November 1st marks the cross quarter day, half way between the autumn equinox and winter solstice. In earth-based cultures and religions it’s the end of the growing season and a day when, though the ground is cold and shadows are long in the sky, the seeds of future fruit are already planted in the Earth, resting and awaiting warm vernal light. All we’ve harvested is now in our hands with hope for a new season of bounty. The first day of the eleventh month is traditionally recognized as “All Souls Day” or “All Hallows’ Day”, and is a time to remember the souls of those loved and departed by honoring them with celebrations and feasts. It’s a time to create from all we’ve gathered and make things for fun and love. The picture for this post is a drawing by my mother of her own hands which lovingly made life better with things inspired by her touch. A skilled artist, this time of year my mother’s loving hands would make animated Halloween costumes, decorations from dried leaves and bittersweet, and pies…yummy apple and pumpkin. These were creative ways she shared love with her family, bringing handmade beauty and happiness throughout the seasons with her mending, cooking, comforting, creating, loving hands. I honor my mother’s creative spirit, passed yet ever-present in this portrait of her expressive hands, on this All Souls Day and everyday I make and create. I had the privilege of spending time with my mother at the end of her life in 1999, and though ovarian cancer was taking its toll, her desire to love and create was shining just like the sunburst clay sculptures she made during her final weeks.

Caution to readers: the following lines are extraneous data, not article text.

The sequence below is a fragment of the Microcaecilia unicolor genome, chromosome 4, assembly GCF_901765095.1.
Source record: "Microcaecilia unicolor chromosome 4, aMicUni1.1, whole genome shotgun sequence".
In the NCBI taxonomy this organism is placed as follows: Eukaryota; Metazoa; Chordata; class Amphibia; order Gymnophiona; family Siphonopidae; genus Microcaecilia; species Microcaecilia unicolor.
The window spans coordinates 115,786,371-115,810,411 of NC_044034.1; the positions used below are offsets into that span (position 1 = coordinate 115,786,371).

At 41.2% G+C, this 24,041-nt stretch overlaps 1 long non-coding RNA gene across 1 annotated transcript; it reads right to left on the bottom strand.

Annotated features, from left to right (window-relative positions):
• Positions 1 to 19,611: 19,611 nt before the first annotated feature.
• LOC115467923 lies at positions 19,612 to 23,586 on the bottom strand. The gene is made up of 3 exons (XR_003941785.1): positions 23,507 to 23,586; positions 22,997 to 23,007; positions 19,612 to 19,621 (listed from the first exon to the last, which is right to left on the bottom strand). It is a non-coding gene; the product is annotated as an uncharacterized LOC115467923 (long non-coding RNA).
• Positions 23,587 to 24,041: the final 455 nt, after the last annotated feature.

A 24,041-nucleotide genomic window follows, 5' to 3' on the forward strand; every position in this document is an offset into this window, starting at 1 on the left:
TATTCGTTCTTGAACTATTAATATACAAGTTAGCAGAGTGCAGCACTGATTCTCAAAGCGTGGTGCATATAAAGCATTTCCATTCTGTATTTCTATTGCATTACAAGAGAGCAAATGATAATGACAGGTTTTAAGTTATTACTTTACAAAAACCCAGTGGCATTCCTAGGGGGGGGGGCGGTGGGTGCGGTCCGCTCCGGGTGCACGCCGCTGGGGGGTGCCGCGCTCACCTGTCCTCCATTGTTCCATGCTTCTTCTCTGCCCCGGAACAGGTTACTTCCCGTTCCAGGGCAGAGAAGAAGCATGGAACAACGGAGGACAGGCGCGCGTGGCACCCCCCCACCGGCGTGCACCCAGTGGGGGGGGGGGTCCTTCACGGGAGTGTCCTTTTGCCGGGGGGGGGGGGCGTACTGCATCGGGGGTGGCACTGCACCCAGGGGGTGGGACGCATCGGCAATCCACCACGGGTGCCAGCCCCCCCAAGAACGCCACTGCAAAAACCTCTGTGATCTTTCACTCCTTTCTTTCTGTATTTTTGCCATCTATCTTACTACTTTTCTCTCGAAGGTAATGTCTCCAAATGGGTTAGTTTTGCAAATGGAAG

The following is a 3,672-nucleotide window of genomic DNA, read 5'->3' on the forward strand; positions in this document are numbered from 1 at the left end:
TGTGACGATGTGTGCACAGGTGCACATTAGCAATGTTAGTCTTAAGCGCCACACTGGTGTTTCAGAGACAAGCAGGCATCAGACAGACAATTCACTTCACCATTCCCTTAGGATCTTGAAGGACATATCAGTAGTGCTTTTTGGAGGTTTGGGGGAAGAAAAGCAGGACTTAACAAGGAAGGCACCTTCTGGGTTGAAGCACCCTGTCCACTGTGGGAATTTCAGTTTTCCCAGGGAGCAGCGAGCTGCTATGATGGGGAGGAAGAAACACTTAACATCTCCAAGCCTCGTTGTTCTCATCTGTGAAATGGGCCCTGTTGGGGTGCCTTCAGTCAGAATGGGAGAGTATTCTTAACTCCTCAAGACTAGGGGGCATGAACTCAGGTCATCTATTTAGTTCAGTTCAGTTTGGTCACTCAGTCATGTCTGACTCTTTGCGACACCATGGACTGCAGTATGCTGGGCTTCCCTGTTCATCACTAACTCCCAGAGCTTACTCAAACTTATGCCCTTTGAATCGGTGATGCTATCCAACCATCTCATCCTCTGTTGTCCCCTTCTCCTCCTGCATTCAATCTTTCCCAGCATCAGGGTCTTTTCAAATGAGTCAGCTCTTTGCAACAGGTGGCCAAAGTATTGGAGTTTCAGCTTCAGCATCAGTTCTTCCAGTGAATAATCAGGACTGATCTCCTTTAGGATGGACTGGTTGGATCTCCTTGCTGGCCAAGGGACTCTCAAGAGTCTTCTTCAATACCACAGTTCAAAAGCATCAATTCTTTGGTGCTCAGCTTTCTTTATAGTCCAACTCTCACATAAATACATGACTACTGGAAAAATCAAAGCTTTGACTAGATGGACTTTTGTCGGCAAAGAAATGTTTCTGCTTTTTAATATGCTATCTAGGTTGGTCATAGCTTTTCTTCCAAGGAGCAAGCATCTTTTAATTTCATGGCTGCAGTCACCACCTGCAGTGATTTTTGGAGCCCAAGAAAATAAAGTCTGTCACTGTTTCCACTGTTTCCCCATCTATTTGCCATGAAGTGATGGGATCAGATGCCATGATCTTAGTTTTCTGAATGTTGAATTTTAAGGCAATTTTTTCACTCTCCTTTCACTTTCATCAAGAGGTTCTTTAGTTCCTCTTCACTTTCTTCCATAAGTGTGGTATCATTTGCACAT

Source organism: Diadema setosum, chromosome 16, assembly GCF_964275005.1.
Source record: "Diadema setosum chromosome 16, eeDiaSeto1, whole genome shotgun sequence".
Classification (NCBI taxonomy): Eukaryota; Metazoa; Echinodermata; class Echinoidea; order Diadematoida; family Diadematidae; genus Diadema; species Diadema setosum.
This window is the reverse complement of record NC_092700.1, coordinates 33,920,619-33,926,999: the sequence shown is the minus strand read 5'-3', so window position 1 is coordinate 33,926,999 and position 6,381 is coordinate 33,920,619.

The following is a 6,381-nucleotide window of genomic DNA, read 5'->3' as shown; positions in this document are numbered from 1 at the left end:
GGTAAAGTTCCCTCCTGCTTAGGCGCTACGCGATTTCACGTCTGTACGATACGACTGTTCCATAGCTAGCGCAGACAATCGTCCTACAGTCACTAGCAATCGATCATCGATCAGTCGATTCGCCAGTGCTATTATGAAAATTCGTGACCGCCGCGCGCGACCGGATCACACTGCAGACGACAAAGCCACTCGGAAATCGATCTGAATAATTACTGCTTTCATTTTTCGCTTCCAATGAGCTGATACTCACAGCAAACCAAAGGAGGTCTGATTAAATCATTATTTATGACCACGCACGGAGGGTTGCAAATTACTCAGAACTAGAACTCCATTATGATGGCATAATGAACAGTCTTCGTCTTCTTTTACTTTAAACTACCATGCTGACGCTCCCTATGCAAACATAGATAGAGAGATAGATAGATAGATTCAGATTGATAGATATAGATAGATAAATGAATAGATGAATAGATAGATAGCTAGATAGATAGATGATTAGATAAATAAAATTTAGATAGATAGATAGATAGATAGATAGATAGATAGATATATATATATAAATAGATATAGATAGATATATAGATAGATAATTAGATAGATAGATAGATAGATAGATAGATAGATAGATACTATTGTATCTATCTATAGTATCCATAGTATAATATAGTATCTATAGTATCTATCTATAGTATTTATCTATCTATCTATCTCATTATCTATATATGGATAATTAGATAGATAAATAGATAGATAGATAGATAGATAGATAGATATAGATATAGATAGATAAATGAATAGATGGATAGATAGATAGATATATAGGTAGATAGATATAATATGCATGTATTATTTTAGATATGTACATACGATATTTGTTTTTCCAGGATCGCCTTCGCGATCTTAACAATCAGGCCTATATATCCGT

Creativity is cradle to grave. As we are birthing, living and dying, it’s an enriching process for beginning and completing life cycles. This sentiment makes the program I am teaching this month to honor National Hospice Month evermore poignant. Art HOPE “Creativity for the End-of-Life” is a special program with York Hospital Hospice, in partnership with Merrimack Valley Hospice, that introduces the value and power of creative expression for the support of loved ones facing end-of-life and for those in hospice care. Funded by a grant from the Maine Community Foundation Hospice Fund, this program highlights how the expressive arts can help with end-of-life experiences. It will be held November 13th, 6 to 8pm at the First Parish Church in York, Maine. (check our calendar for details). In its 375 year history this classic New England church has hosted many cradle to grave celebrations from welcoming babies, to marriage vows, to final rituals of death. And so my mother would like this program and the First Parish Church with its antique trees and cemetery, especially now as fallen leaves rustle on crisp nights and the November veil to All Loving Souls is thin. All are welcome.